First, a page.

Bill Schaadt’s Shad Fly
Much of the time we focus our attention and energy to those anadromous fish whose numbers are dwindling and the forecast for success seems marginal at best. This year our chances to hook up with an elusive steelhead seems to be no different. Perhaps we should be taking advantage of fishing for shad, an anadromous fish whose numbers each year apparently are in the millions in the Columbia and Willamette Rivers.
When we say shad we are talking specifically about the American Shad, a species of shad that were originally native to the North Atlantic from Newfoundland to Florida. The American Shad are members of the herring family and are mostly plankton feeders, spending three to five years in the ocean before returning to their home rivers to spawn. At this time they usually range in size from 1 to 5 pounds, but will sometimes reach up to 8 pounds in size. After spawning about half of the fish will survive to return to the ocean to repeat the process again. Historically the American Shad was an important food source for the founders of our country and are still regularly consumed on the east coast. In 1871 American Shad were introduced to the San Francisco Bay and Sacramento River systems and they spread from there up and down the Pacific coast. The shad became so successful that the Columbia River system now has the largest shad run in the world, an estimated three to five million fish yearly. Unlike some introduced species, at this time there seems to be no documentation about harmful effects of the shad numbers on other native species of fish. Some depleted populations in eastern rivers have needed to be replenished with eggs from Columbia River shad. While still regularly eaten on the east coast, American Shad are often released by west coast anglers or are retained to be used as bait for crab or sturgeon fishing.
In June Nick Wheeler will be speaking to our club about fly fishing for shad, a species that is generally overlooked by most flyfishers. Nick, working out of The Royal Treatment Fly Shop, has become somewhat of a local guru regarding shad fly fishing. Before moving to Oregon, Nick learned about shad fishing in his native California rivers and later transferred that knowledge to our local waters. He now ties the shad flies used by Water Time Outfitters guide Rob Crandall, who seems to be the only fly fishing guide that is taking advantage of the shad fishery in the nearby Willamette Falls area. Some of our club members have been clients on Rob’s shad adventures and they all seem to come back with stories regarding the epic number of hookups. Following a trip with Rob, club member Linda Becker reported “numerous multiple hookups” and how she eventually “got tired from catching fish”. We should all experience that feeling once in a while! Of course that was fishing from a boat. For June’s Fish-A-Long we will be relying on Paul Brewer and Dave Kilhefner to find us a location where we can reach the shad from the bank.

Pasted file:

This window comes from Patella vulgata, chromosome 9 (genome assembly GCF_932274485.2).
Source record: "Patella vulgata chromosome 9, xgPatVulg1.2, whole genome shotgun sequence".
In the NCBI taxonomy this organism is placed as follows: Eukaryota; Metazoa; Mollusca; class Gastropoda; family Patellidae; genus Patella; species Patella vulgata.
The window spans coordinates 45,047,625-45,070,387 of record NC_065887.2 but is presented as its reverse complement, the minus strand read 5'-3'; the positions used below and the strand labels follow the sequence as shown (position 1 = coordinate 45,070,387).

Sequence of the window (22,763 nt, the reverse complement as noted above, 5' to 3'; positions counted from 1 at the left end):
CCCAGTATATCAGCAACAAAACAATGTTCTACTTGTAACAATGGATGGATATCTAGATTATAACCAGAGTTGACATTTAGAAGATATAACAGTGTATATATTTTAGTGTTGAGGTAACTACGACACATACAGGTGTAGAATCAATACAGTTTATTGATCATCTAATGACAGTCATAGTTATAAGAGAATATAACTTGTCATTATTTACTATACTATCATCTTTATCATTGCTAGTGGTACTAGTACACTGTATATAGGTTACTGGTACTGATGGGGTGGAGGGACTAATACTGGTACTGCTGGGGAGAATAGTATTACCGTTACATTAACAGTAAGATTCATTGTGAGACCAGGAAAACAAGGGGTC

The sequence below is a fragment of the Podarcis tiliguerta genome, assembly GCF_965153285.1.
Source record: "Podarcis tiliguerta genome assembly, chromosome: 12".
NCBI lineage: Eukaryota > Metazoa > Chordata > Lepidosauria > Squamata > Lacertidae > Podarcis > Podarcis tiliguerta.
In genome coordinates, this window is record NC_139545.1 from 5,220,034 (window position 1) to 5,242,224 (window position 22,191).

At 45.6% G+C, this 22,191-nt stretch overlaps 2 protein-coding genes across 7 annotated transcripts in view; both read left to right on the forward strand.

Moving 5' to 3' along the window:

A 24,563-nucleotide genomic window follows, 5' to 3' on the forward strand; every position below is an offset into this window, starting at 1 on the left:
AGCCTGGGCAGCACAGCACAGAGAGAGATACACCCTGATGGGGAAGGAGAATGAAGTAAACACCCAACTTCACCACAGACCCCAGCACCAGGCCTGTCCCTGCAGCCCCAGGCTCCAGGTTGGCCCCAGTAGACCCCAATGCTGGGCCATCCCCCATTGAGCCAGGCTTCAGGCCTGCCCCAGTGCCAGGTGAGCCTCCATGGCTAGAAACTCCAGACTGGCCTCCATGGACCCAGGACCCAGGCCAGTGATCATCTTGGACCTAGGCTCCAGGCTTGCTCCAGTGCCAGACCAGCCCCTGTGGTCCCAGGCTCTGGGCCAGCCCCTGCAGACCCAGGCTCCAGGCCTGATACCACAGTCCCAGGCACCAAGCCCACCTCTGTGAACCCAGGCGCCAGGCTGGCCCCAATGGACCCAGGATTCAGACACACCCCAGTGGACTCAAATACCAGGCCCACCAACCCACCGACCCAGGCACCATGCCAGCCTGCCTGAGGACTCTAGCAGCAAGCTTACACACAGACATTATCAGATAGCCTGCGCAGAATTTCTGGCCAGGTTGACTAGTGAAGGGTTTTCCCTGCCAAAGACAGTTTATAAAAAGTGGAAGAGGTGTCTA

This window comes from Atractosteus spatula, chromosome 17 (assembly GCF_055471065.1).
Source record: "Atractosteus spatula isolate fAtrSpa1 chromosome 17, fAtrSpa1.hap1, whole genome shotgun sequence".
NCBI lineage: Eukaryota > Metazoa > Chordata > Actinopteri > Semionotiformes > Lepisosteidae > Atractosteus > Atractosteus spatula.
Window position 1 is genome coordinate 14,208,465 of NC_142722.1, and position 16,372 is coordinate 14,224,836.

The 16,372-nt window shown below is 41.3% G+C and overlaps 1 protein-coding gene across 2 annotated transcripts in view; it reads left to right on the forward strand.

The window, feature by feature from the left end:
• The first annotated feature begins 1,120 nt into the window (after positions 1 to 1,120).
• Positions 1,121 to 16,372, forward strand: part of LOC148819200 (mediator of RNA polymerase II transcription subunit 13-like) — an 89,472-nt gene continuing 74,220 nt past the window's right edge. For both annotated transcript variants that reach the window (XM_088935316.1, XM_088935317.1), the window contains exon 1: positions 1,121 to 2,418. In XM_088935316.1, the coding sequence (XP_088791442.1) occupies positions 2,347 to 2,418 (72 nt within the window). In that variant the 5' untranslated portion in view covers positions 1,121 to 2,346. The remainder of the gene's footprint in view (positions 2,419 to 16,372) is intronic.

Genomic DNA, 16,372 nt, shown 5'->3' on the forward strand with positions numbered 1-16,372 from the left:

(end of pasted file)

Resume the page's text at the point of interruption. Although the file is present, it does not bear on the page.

At this month’s Fly Tying Night we will be tying up a fly designed for American Shad in preparation for the club’s Fish-A-Long in June. Nick Wheeler shared with me the pattern that has been proven time and again to be the most effective fly for shad in our area. Being the gentleman that he is, Nick is not taking credit for the design but I think it is fair to say that he has taken a pattern that was first introduced by Bill Schaadt in California and tweaked it to make it a real deadly fly for our local waters.
Curiously enough, Bill’s last name “Schaadt” is pronounced “Shad”. How appropriate is that!? Bill Schaadt (1924-1995) was a larger-than-life figure in the world of fly fishing and could be the topic for an entire article just by himself. In fact he was the focus of a Sports Illustrated article called The World’s Best in 1974 (si.com/vault/1974/12/02/619297/the-worlds-best). Schaadt is also featured in an acclaimed film called Rivers of a Lost Coast which documents the rise and fall of steelhead fishing on California’s north coast rivers. The movie is available in the Clackamas County Library system and can also be viewed online through Orvis. In 2014 a book came out called I Know Bill Schaadt. It is a tribute comprising tales from thirty people who knew this unforgettable fly fishing legend.
After much experimentation and testing Nick has found what works best!
Join us at the Royal Treatment Fly Shop in West Linn on Wednesday, May 23rd to tie up some Bill Schaadt shad flies. As always we will be starting at 6:00 pm. The flies are easy to tie and should be suitable for tyers of all levels of experience. Nick Wheeler will be on hand as the celebrity guest tyer for the evening.
As far as equipment, techniques, and locations we will be looking forward to Nick sharing all of his knowledge about catching American Shad during his presentation June 19th.